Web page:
Semi-structured data does not follow any data model because it does not have a fixed schema. Unlike structured/tabular data, it lacks any rigid form. This type of data typically contains elements of both structured and unstructured data and is often found in databases and data warehouses. Examples of semi-structured data include JSON and XML files, which have both structured elements, such as key-value pairs, and unstructured elements, such as text and multimedia data. Processing and analyzing this type of data requires specialized techniques and solutions capable of handling both structured and unstructured data.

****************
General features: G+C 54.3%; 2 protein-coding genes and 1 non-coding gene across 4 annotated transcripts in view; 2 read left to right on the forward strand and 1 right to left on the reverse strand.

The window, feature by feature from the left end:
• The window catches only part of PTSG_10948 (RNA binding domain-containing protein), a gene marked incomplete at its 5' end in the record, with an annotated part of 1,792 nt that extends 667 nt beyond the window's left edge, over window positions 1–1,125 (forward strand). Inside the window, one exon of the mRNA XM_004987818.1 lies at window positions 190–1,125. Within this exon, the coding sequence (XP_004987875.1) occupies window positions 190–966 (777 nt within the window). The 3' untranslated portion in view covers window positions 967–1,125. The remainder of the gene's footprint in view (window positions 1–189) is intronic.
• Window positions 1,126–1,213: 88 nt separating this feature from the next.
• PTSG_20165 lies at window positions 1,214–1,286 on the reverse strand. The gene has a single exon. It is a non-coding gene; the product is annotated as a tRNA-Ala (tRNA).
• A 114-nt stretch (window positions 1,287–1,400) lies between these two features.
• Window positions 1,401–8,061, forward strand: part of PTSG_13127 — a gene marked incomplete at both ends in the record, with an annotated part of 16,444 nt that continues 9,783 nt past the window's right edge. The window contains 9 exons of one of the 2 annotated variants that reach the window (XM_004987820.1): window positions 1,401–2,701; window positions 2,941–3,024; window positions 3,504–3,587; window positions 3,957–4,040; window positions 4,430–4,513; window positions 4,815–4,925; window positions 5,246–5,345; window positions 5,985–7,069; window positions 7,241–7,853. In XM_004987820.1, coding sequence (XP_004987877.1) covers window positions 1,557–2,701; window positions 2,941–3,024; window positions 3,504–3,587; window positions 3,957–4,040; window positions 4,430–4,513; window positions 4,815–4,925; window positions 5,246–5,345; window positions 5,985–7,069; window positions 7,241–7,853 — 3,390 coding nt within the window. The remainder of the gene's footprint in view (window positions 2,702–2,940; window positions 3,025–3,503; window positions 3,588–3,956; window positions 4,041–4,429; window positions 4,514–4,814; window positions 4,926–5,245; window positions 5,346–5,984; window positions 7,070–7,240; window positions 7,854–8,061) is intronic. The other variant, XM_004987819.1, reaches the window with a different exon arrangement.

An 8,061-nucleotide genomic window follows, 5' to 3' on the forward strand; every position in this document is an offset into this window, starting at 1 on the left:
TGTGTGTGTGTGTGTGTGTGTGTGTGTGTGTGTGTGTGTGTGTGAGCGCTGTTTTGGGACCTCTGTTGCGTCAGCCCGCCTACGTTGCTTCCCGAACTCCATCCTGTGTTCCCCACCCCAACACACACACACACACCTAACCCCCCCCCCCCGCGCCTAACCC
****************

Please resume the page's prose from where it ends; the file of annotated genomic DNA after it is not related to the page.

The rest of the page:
To effectively process and analyze semi-structured data for machine learning purposes, it is often necessary to first pre-process and convert the data into a format that can be used as input for machine learning algorithms. This may involve techniques such as data labeling. Semi-structured data can provide insights and opportunities for machine learning models, as it often contains rich and diverse information.